I wrote in my previous blog post that based on, though limited, data collected from strategic plans of public organizations, many strategic objectives are incorrectly formulated. If objectives do not properly focus organizational efforts on meeting customer needs or delivering the required service, then such strategic plans are less helpful in making organizations perform effectively and efficiently. But what does having incorrect objectives actually mean? Does it, for example, mean that organizations implementing such strategic plans are simply wasting resources?

Unfortunately, the answer is not as clear-cut as that. While incorrectly stated strategic objectives are a problem because they blur the focus of organizational efforts, the correct answer is that it may not be a total waste of resources. It does, nevertheless, constitute inefficient resources use resulting into considerable wastage. We have come across organizational objectives such as, "Staff capacity improved" or "Management systems improved." These are not objectives at organizational level; Continue reading...

How good are the Strategic Plans of public organizations?

Posted by David Manyanza on May 15 2013

As a result of public service reforms, strategic planning has become an essential feature of performance management in public organizations, in Tanzania, in the last couple of decades. Many organizations are now in their fourth and fifth generation of medium term strategic plans ranging in duration from three to five years with this duration having been recently standardised to five years. Since a strategic plan represents the sole organizational strategy on the basis of which an organization is not only funded but also its performance is measured, the importance of strategic plans cannot be overstated.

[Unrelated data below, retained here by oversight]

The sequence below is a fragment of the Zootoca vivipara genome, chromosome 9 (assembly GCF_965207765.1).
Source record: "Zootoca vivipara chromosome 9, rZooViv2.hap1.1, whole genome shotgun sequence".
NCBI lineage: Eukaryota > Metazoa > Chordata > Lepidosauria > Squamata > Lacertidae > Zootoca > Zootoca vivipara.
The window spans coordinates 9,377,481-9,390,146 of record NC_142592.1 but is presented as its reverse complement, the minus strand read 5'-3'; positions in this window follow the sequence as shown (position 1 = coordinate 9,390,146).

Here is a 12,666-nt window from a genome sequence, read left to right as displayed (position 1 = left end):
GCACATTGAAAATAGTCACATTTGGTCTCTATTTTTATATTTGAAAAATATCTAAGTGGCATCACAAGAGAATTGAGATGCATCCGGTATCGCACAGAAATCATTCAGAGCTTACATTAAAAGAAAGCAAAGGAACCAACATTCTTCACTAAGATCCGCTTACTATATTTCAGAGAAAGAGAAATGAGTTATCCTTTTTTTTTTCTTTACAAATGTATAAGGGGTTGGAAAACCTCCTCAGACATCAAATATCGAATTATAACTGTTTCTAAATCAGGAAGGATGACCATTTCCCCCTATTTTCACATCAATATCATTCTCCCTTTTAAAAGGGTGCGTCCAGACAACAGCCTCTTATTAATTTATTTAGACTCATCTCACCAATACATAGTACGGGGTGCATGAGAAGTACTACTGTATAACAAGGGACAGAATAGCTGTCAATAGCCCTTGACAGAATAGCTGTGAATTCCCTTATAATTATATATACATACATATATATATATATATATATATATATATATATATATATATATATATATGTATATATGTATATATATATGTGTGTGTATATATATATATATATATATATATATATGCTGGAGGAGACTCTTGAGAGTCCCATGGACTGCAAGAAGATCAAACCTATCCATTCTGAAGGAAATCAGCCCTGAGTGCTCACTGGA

What makes strategic plans particularly important is not so much the strategy to be employed but rather the results to be achieved. Results form the focus of the entire organization as they represent the goals to be achieved in a medium term. Results drive and help to prioritize activities to be implemented thus optimizing resource use. A critical feature of results is that they are not found within the organization; they are found outside it where customers or service beneficiaries are. Although this is somewhat obvious, when it is considered that organizations are formed to address existing needs in society, this notion tends to elude many organizations when formulating strategic objectives.